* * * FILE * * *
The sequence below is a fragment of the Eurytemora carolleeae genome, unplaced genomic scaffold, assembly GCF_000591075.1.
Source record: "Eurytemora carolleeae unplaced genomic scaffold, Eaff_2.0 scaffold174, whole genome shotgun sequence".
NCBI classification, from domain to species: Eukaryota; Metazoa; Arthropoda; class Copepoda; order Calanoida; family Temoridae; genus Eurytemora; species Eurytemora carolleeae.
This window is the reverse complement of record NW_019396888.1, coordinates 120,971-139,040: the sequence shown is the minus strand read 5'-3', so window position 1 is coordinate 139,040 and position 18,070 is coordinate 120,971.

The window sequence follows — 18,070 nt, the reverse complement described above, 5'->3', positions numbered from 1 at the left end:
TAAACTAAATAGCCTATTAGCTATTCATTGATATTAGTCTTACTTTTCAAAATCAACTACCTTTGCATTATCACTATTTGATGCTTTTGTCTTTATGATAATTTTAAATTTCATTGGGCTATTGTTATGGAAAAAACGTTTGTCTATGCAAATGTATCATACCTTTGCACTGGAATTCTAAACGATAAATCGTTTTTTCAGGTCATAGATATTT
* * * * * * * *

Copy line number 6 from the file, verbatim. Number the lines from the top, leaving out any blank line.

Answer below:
TAAACTAAATAGCCTATTAGCTATTCATTGATATTAGTCTTACTTTTCAAAATCAACTACCTTTGCATTATCACTATTTGATGCTTTTGTCTTTATGATAATTTTAAATTTCATTGGGCTATTGTTATGGAAAAAACGTTTGTCTATGCAAATGTATCATACCTTTGCACTGGAATTCTAAACGATAAATCGTTTTTTCAGGTCATAGATATTT